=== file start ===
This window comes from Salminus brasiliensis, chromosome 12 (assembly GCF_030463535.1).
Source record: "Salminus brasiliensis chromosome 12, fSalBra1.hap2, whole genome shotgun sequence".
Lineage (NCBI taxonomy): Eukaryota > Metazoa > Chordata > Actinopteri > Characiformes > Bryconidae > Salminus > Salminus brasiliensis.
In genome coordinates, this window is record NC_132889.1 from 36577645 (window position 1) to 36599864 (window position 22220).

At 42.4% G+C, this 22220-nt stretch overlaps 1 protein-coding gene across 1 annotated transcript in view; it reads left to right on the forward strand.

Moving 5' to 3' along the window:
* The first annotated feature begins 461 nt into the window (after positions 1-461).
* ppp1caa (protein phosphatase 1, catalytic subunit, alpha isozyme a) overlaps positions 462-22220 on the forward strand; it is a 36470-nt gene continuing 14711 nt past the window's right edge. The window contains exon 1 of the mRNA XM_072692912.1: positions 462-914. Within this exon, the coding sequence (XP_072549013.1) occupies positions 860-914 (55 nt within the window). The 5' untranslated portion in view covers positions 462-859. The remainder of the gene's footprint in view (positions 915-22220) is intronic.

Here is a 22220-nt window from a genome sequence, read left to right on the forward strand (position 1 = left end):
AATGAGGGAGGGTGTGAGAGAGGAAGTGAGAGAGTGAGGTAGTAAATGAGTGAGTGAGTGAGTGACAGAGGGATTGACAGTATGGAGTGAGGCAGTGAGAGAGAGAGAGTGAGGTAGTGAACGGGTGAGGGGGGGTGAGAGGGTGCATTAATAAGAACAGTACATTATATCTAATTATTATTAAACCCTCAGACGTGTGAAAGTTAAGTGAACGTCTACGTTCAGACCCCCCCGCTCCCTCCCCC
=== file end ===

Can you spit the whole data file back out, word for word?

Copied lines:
This window comes from Salminus brasiliensis, chromosome 12 (assembly GCF_030463535.1).
Source record: "Salminus brasiliensis chromosome 12, fSalBra1.hap2, whole genome shotgun sequence".
Lineage (NCBI taxonomy): Eukaryota > Metazoa > Chordata > Actinopteri > Characiformes > Bryconidae > Salminus > Salminus brasiliensis.
In genome coordinates, this window is record NC_132889.1 from 36577645 (window position 1) to 36599864 (window position 22220).

At 42.4% G+C, this 22220-nt stretch overlaps 1 protein-coding gene across 1 annotated transcript in view; it reads left to right on the forward strand.

Moving 5' to 3' along the window:
* The first annotated feature begins 461 nt into the window (after positions 1-461).
* ppp1caa (protein phosphatase 1, catalytic subunit, alpha isozyme a) overlaps positions 462-22220 on the forward strand; it is a 36470-nt gene continuing 14711 nt past the window's right edge. The window contains exon 1 of the mRNA XM_072692912.1: positions 462-914. Within this exon, the coding sequence (XP_072549013.1) occupies positions 860-914 (55 nt within the window). The 5' untranslated portion in view covers positions 462-859. The remainder of the gene's footprint in view (positions 915-22220) is intronic.

Here is a 22220-nt window from a genome sequence, read left to right on the forward strand (position 1 = left end):
AATGAGGGAGGGTGTGAGAGAGGAAGTGAGAGAGTGAGGTAGTAAATGAGTGAGTGAGTGAGTGACAGAGGGATTGACAGTATGGAGTGAGGCAGTGAGAGAGAGAGAGTGAGGTAGTGAACGGGTGAGGGGGGGTGAGAGGGTGCATTAATAAGAACAGTACATTATATCTAATTATTATTAAACCCTCAGACGTGTGAAAGTTAAGTGAACGTCTACGTTCAGACCCCCCCGCTCCCTCCCCC